Thus, the goals of this study were 1) to examine the function of miR-98 in the heart, 2) to test the hypothesis that the anti-hypertrophic actions of Trx1 are mediated in part by miR-98, and 3) to identify the downstream target of miR-98 regulating cardiac hypertrophy.

Methods

Adenoviral vectors

Adenoviruses harboring genes of interest were made using the AdMax system (Microbix). Short hairpin RNA knockdown adenovirus for cyclin D2 or miR-98 was made using the adenoviral shuttle vector pDC311 (Microbix), into which the U6 RNA polymerase III promoter and the polylinker region of pSilencer 1.0U6 expression vector (Ambion) are subcloned.

Sequence of sh-cyclin D2: 5’—3’ AATCGAGGCTGTGCTGCTTAATTCAAGAGATTAAGCAGCACAGCCTCGATTTTTTTT; anti-miR-98: 5’—3’ CGCGTGGGCCCAACAATACAACTTACTACCTCAGCAACAATACAACTTACTACCTCAA

miRNA microarray

Total RNA was isolated from the left ventricles of Tg-Trx1 and NTg mice at 2–3 months old. Ten micrograms of RNA were sent to L.C. Sciences for miRNA microarray 9.

Cell fractionation

Cells were fractionated into cytosol and nucleus using the NE-PER® kit (Pierce).

Northern blot

Total RNA, extracted using TRIzol reagent (Invitrogen), was separated on a 1% agarose gel, transferred to an uncharged nylon membrane, Hybond-NX (Amersham Biosciences), and UV cross-linked. The membrane was pre-hybridized/hybridized with MiracleHyb Hybridization solution according to the instruction manual (Stratagene). DNA oligonucleotides, anti-sense sequences of mature miRNAs, were obtained from Integrated DNA Technologies. The probes were 5’-end labeled with ET adenosine 5’-triphosphate[γ-32P] (PerkinElmer) using a T4 Polynucleotide Kinase kit (NEB) and used for hybridization (1X106cpm/ml).

Transfection and luciferase assay

Cells were transfected using FuGENE 6 transfection reagent (Roche) according to the manufacturer’s instructions. For the 3’UTR luciferase assay, the cyclin D2 3’UTR miR-98 target site (sequence with miR-98 binding sites) or a control site (sequence with mutated miR-98 binding sites) was cloned into the pMIR-REPORT vector (Ambion).

Statistics

All values are expressed as mean±SEM. Statistical analyses were performed using ANOVA or t-test with a P<0.05 considered significant.

Results

Trx1 negatively regulates Angiotensin II (Ang II)-induced cardiac hypertrophy

In order to examine whether Trx1 inhibits Ang II-induced cardiac hypertrophy, a subpressor dose of Ang II was continuously infused (200 ng/kg/min) into transgenic mice with cardiac-specific overexpression of Trx1 (Tg-Trx1) 3 and non-transgenic (NTg) mice for 2 weeks. Ang II-induced increases in left ventricular weight/body weight (LVW/BW) and α-skeletal actin expression were abolished in Tg-Trx1 (Fig. 1AB). These results suggest that Trx1 inhibits Ang II-induced cardiac hypertrophy. AngII infusion significantly increased the level of cardiac fibrosis and the number of TUNEL positive myocytes, whereas Trx1 significantly suppressed these pathological changes in the heart (Fig. 1CD, supplemental Fig. S1AB). Treatment of neonatal rat cardiomyocytes with Ang II (100 nM) for 48 hours significantly increased both cell size and protein/DNA content, indicators of cardiac hypertrophy. Transduction of cardiomyocytes with adenovirus harboring Trx1 significantly attenuated Ang II-induced cardiac hypertrophy (Fig. 1EF, supplemental Fig. S1C), suggesting that the anti-hypertrophic effect of Trx1 is cell-autonomous.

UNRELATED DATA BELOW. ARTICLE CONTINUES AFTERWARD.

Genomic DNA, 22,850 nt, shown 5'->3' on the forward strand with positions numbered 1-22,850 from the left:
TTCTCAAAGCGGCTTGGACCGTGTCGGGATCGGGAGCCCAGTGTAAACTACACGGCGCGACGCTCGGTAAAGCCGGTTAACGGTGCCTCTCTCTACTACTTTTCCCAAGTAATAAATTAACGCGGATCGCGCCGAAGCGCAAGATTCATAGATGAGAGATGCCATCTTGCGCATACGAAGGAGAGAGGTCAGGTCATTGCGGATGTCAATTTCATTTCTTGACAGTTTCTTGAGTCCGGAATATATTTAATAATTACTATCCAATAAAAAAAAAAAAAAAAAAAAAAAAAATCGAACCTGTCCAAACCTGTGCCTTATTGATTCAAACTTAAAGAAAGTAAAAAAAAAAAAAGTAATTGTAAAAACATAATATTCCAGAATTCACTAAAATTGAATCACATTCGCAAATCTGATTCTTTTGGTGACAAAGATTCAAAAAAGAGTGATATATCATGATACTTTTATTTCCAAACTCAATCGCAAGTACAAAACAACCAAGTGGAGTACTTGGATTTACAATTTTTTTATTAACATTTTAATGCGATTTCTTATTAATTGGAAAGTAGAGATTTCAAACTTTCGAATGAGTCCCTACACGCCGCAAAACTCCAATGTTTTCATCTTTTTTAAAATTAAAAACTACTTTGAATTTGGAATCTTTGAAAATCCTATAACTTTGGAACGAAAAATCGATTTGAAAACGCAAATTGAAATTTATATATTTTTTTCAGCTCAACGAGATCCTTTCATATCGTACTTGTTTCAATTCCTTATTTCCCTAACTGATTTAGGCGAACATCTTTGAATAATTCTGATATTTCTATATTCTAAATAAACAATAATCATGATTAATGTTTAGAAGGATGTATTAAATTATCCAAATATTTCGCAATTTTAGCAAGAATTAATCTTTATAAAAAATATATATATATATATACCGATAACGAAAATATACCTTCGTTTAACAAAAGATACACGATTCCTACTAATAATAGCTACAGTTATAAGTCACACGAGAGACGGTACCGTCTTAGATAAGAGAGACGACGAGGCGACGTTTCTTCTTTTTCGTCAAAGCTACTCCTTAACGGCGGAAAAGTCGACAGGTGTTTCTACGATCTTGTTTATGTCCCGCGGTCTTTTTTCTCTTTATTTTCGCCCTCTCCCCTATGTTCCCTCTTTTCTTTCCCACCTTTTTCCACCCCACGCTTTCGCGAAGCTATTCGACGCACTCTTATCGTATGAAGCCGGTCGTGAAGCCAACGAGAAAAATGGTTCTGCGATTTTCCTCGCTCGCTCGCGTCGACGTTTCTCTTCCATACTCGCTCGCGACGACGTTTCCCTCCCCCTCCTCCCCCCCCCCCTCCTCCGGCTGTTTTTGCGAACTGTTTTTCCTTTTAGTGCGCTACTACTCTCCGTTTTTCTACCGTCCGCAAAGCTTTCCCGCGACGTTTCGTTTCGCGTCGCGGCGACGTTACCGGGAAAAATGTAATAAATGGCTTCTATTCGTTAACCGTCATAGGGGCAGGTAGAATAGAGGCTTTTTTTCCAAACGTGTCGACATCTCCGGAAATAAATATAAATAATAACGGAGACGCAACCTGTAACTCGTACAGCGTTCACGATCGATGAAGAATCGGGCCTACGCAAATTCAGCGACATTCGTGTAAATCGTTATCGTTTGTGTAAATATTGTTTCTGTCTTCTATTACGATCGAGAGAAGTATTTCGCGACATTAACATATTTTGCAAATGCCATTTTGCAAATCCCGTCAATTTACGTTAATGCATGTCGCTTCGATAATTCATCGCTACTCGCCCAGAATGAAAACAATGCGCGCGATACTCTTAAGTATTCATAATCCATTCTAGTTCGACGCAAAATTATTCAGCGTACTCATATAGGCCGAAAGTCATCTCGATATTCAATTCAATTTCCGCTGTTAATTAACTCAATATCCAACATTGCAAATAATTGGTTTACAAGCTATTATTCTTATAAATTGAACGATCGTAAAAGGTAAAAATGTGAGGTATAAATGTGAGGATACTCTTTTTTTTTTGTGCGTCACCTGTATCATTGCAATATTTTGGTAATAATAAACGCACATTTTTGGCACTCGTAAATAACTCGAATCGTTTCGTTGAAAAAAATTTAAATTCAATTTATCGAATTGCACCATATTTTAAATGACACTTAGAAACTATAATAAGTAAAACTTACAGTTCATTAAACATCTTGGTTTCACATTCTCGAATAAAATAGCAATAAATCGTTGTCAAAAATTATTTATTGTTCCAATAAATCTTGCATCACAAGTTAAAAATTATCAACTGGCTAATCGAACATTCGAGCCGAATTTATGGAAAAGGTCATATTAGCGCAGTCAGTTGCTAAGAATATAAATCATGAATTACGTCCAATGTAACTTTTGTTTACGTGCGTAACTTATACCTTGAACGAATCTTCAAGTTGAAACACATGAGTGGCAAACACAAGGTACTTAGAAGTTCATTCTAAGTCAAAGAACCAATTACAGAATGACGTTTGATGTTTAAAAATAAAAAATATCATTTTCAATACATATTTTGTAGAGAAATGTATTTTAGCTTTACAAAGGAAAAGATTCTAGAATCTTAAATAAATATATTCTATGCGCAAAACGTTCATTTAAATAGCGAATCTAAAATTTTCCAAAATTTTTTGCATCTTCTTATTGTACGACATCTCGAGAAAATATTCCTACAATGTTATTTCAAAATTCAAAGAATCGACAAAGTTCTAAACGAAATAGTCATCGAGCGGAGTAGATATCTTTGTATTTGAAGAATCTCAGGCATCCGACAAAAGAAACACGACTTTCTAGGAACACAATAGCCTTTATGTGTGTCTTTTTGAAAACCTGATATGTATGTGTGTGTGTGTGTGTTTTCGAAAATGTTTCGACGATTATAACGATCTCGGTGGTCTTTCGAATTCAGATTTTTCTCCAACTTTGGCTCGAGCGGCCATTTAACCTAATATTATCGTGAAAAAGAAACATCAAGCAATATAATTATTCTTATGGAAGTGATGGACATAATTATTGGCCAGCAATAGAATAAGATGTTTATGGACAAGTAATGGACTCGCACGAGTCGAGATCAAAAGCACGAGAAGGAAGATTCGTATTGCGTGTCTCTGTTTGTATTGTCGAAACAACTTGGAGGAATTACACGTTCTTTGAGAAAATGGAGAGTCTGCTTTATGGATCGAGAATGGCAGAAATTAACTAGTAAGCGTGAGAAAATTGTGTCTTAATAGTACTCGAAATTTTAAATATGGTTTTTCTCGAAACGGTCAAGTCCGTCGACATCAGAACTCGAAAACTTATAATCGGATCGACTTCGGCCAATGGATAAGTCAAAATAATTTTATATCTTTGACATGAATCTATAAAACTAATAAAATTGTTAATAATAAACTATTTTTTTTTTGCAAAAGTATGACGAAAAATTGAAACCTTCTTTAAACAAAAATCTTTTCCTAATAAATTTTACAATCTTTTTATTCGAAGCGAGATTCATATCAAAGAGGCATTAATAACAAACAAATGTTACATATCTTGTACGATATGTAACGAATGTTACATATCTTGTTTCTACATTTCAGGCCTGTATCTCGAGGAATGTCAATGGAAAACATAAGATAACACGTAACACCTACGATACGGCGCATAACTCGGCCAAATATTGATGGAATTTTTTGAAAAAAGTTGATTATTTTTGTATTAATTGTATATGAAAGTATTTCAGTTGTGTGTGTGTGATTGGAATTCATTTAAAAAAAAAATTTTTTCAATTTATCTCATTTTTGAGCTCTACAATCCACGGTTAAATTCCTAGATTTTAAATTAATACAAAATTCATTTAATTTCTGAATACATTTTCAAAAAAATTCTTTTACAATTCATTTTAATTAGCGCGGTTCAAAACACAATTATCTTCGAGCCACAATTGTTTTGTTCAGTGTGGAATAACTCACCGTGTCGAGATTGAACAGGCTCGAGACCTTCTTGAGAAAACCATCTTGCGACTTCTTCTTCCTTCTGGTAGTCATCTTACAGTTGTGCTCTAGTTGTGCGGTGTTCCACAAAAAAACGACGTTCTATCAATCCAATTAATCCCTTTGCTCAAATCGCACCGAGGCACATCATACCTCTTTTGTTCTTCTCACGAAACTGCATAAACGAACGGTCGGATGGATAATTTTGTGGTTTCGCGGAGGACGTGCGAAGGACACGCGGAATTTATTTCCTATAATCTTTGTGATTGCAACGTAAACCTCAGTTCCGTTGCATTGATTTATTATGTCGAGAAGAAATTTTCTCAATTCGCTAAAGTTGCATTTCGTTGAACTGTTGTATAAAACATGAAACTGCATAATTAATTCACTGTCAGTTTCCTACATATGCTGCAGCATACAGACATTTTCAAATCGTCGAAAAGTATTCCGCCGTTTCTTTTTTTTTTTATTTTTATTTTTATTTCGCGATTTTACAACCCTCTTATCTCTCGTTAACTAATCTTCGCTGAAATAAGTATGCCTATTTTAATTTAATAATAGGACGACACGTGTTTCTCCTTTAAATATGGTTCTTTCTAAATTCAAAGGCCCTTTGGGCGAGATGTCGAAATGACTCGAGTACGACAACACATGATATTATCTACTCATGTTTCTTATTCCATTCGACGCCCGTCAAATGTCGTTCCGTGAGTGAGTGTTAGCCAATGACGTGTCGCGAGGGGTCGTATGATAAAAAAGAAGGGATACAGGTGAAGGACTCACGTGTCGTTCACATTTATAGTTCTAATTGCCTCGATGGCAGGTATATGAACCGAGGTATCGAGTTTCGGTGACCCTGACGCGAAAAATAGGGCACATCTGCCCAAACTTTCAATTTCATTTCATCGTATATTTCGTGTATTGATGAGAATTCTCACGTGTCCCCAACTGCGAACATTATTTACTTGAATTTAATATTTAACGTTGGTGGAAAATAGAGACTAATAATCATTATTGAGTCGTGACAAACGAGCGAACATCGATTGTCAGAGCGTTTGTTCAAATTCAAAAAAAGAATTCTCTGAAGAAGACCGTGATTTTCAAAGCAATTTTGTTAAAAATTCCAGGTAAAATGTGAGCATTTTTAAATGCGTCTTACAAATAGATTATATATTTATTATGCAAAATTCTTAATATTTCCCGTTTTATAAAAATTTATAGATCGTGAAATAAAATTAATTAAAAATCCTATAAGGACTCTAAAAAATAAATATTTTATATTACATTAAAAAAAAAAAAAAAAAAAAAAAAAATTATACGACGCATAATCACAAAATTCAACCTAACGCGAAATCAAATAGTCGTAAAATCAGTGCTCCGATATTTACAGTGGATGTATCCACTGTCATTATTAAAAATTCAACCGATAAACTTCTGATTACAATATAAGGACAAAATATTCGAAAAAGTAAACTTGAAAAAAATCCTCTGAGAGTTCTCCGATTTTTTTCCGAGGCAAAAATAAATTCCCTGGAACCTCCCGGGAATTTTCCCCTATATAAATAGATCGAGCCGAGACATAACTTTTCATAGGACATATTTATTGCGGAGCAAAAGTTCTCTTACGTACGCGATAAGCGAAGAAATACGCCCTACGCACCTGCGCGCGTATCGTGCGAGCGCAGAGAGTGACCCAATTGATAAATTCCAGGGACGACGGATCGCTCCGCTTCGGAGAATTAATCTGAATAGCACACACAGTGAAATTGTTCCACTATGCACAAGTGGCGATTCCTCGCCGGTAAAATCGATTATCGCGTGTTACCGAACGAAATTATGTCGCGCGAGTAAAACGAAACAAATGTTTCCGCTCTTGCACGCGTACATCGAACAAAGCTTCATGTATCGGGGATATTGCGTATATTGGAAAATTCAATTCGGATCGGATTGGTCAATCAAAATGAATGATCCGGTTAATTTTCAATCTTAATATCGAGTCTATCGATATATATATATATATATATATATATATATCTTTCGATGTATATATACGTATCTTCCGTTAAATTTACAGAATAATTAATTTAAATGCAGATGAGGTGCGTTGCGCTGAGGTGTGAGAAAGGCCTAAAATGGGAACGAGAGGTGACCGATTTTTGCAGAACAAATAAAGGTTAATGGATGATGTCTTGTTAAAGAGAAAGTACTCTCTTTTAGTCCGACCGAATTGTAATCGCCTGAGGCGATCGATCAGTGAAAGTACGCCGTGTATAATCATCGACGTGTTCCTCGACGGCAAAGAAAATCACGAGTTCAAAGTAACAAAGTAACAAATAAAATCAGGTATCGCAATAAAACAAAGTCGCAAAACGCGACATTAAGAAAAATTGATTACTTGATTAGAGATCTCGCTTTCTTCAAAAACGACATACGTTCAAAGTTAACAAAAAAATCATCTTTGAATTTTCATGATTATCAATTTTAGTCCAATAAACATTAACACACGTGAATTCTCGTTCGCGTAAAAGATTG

Figure 1
Trx1 attenuates Angiotensin II (Ang II)-induced cardiac hypertrophy, fibrosis and apoptosis

Ang II significantly upregulated protein and mRNA expression of Trx1 both in vivo and in vitro (Fig. 2AB and not shown), suggesting that Trx1 acts as a negative feedback regulator of Ang II-induced cardiac hypertrophy. In order to evaluate the role of endogenous Trx1, we knocked down Trx1 in cultured cardiomyocytes, using adenovirus harboring shRNA-Trx1. Downregulation of Trx1 by shRNA-Trx1 did not significantly enhance these parameters of hypertrophy at baseline in this experimental condition. However, Ang II-induced increases in cell size, ANF expression and α-skeletal actin were enhanced in the presence of shRNA-Trx1 compared to shRNA-scramble (Fig. 2CDE). These results suggest that Trx1 is a negative feedback regulator of Ang II-induced cardiac hypertrophy.

Figure 2Figure 2
Ang II upregulates Trx1 as a negative feedback mechanism

Trx1 upregulates miR-98 in cardiomyocytes

In order to examine the involvement of miRNA in the anti-hypertrophic effect of Trx1, total RNA was extracted from Tg-Trx1 hearts, enriched for small RNA, and analyzed with microarrays containing mature rodent miRNAs. Six out of eleven members of the let-7 family (let-7a, b, c, e, and f, and miR-98) 16 were upregulated in Tg-Trx1 hearts (Table S1). Among them, miR-98 exhibited the highest level of upregulation by Trx1 in the mouse heart. We therefore investigated the role of miR-98 in mediating the anti-hypertrophic effect of Trx1.

Both qRT-PCR and Northern blot analyses showed that miR-98 is significantly upregulated in Tg-Trx1 hearts in vivo (Fig. 3AB), confirming the result of the microarray analysis. Transduction of Ad-Trx1 significantly increased expression of miR-98 compared to transduction of Ad-LacZ in cardiomyocytes in vitro, suggesting that the effect of Trx1 upon miR-98 expression is cell-autonomous (Fig. 3C).

Figure 3
Trx1 and TAC upregulate miR-98

Ang II caused a significant increase in expression of miR-98 in cultured cardiomyocytes, which was abolished when Trx1 was downregulated with shRNA-Trx1 (Fig. 3D), suggesting that Trx1 mediates upregulation of miR-98 in response to Ang II. miR-98 was also upregulated by pressure overload in the mouse heart (Fig. 3E).